During his junior year in high school, Jesus was referred to the New Mexico Juvenile Justice System and placed in a teen detention center.
He then chose to go into treatment foster care in order to receive the therapy and help he needed. Treatment foster care allows youth to continue their treatment and therapy when they get out of the detention center.
“My personality changed, it was just this crazy transition, and I became a different person. I had options in my last couple months of treatment because I had finished therapy really quickly. I wanted to stay a little longer and keep doing what I was doing, I wasn’t ready to go back into society,” Jesus said.
Jesus was able to continue his high school education while in the Detention center. He graduated from Los Lunas high school and attended CNM in the fall.
“My education was never disrupted during my time in the Juvenile center, I always made sure to take classes that were going to transfer over.”
With the help of NMCAN, Jesus was able to create a scholarship program for college. He’s now a senior at the University of New Mexico, majoring in Psychology. He also works as an advocate for children who went through the kind of struggles he did.
“I did not let what I went through define me,” Jesus said. “I focused on my education and myself because I knew it was something I can excel in, that I can do well in, regardless of my situation and my circumstances. I am just not gonna let people get in the way of my success.”
As the experiences of Andrew Salazar and Jesus make clear, it takes a support system to help disadvantaged youths find their way to graduation.
Angelo Gonzales directs the Albuquerque-based project, Mission Graduate.
“If we don’t have intervention programs to help kids when they fall off track it’s very easy to fall off track and never get back,” Gonzales said. “And then, on top of that, once you get into the JJS (Juvenile Justice Services), it’s difficult to get back.”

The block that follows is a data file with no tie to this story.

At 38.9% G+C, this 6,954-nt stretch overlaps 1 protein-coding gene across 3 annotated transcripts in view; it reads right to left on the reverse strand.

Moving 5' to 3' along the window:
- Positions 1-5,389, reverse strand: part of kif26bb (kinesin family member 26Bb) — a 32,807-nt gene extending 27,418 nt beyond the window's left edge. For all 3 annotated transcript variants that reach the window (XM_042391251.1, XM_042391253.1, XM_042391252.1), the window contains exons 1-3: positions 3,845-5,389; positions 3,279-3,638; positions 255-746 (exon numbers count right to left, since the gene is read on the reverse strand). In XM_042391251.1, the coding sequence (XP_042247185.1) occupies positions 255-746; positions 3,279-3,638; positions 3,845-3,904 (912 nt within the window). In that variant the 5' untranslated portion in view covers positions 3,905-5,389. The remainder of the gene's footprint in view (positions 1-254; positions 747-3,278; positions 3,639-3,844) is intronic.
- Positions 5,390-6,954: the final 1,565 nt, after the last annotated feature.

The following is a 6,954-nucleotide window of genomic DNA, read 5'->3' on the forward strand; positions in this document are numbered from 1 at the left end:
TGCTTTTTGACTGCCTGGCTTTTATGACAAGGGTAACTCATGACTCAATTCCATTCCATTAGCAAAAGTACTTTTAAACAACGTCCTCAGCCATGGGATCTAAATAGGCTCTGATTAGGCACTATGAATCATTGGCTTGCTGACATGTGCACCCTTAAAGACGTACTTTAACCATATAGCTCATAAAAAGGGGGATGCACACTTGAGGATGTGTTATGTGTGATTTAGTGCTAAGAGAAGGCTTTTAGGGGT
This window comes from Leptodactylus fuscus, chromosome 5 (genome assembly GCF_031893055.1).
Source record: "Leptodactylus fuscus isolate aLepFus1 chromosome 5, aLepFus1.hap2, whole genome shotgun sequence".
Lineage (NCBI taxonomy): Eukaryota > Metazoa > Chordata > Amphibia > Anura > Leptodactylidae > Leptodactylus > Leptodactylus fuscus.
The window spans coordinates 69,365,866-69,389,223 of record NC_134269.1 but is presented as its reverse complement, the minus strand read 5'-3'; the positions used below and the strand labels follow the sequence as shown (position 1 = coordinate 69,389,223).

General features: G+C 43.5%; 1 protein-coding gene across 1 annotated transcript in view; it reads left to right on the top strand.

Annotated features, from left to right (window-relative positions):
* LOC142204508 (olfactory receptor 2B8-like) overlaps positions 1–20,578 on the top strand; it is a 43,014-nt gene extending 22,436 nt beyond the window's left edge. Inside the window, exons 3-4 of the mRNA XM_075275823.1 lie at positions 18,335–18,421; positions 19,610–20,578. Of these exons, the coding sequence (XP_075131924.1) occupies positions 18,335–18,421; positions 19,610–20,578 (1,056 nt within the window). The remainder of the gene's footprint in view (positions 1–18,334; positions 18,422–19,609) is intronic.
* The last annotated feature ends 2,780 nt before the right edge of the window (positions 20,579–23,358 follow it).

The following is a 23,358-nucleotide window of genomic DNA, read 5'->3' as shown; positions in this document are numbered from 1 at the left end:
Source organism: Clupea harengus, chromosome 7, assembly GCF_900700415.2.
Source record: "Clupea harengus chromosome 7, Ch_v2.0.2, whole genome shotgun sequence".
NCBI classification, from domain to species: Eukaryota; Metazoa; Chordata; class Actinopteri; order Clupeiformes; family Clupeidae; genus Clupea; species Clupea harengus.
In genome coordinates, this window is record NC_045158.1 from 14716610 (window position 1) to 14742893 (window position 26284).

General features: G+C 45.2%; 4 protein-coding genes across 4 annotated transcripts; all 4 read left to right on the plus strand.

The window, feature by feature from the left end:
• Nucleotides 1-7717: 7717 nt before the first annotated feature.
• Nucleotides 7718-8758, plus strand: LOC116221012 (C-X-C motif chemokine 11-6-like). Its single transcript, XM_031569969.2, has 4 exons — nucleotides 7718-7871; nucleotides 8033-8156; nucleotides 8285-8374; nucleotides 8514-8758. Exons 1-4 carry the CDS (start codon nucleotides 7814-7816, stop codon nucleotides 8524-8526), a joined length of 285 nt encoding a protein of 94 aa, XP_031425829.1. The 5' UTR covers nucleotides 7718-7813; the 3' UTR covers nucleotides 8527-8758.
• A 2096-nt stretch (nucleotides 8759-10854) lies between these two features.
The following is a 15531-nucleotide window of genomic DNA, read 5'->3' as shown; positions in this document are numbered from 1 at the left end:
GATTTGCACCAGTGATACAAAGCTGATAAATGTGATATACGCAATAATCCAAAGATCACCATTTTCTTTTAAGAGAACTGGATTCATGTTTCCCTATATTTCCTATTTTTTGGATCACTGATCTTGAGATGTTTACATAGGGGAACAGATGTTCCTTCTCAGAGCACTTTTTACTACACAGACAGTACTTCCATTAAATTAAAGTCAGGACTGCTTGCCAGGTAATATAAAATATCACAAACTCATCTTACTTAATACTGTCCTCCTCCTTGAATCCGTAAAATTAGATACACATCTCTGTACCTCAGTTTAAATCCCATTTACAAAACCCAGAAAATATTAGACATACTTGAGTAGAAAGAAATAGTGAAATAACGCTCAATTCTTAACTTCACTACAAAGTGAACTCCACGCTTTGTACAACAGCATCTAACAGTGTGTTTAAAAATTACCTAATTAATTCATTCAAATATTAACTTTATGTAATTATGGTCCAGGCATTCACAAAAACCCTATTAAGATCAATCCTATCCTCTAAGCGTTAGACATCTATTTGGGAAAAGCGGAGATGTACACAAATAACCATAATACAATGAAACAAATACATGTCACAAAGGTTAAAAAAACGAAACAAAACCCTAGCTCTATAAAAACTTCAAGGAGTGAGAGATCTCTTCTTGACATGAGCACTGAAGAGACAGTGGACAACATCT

Mission Graduate operated under the United Way of Central New Mexico. It’s mission is to improve subpar graduation rates. The goal is to reach 60,000 new graduates with college certificates and degrees in central New Mexico by the year 2020.
Mission Graduate depends on a broad array of schools and community groups to work together using a broad array of strategies to help students stay on the path to education.
Gonzales says one strategy is to have a wide range of prevention efforts in place, which can include incentives to improve attendance. Another focus is on kids who are already chronically absent and finding mentors to help them.
“When kids are not in school they’re somewhere. Some kids are just at home, maybe they’re playing videogames or they’re caregiving, Gonzales said. ”We know that’s an issue for many of our young people. They may be taking care of siblings or working to support families.”
According to the Mission Graduate Summer 2017 Data Report there was a 3.1% increase in high school graduation during the 2015-2016 school year. The new strategy Mission Graduate just implemented for the 2017-2018 is still in progress, with no data yet to show. Meanwhile, the “Back on Track” program is still a new program for NMCAN and there is no data yet to show for it, according to Spitzer. The data for Back on Track will be released at the end of the year.